Direct construction costs are budget items that are tied directly to a specific project. Examples include labor, materials, equipment, subcontractors, and more. Each has a direct impact on the profitability of a project.
Indirect costs include expenses that aren’t unique to a specific project. Examples include administrative expenses, insurance, utilities, rent, etc. Indirect costs have a greater impact on a construction company’s bottom line than direct costs.
Contingency funds are budget categories designated for variable or unexpected costs, such as overtime labor expenses or unexpected increases in construction material prices during the course of a project. Construction owners and contractors should allocate reserves specifically for these unforeseen expenditures.
Construction budgets can be categorized into two main types: annual budgets and project budgets.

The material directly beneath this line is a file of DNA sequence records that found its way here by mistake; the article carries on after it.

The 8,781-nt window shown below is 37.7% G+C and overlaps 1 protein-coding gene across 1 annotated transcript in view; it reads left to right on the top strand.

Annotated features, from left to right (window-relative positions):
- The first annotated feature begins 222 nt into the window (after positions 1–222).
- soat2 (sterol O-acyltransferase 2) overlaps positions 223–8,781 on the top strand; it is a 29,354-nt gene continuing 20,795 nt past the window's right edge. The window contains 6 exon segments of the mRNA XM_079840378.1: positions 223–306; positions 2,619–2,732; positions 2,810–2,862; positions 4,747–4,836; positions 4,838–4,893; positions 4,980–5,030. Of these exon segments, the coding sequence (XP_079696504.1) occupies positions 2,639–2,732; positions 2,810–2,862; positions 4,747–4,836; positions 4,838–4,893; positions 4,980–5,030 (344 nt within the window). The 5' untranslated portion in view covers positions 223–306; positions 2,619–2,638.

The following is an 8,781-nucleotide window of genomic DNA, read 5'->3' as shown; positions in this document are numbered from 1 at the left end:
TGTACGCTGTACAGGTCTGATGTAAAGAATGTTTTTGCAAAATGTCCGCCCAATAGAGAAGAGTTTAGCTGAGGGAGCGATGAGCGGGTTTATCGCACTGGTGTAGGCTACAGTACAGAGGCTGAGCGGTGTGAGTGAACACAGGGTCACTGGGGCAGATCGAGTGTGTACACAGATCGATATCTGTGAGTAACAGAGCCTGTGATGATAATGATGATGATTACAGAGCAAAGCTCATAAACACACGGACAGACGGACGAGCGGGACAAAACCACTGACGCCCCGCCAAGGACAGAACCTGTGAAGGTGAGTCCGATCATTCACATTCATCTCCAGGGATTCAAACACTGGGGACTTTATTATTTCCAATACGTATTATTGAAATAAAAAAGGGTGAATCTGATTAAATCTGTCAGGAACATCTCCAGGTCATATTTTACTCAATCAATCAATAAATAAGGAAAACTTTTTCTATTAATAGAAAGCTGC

Creating a construction budget is a massive undertaking. Even the most experienced cost estimators can struggle to account for the variables and unexpected costs that arise on a project. Follow these steps to create a construction budget:
To ensure ease and accuracy, use a historical construction budget template as your guide. See where certain costs went over budget and account for them in your rough draft.
In addition, gather and securely store all project documentation, including permits, contracts, deliverables, and so on.
Project management is critical to ensuring that any construction project – regardless of size – is executed successfully, on time, on budget, and to the highest quality standards.
A construction project manager is responsible for leading each phase of the construction process. They develop the project plan, assist with budget planning, coordinate resources, and collaborate with stakeholders and team members to achieve the desired outcomes.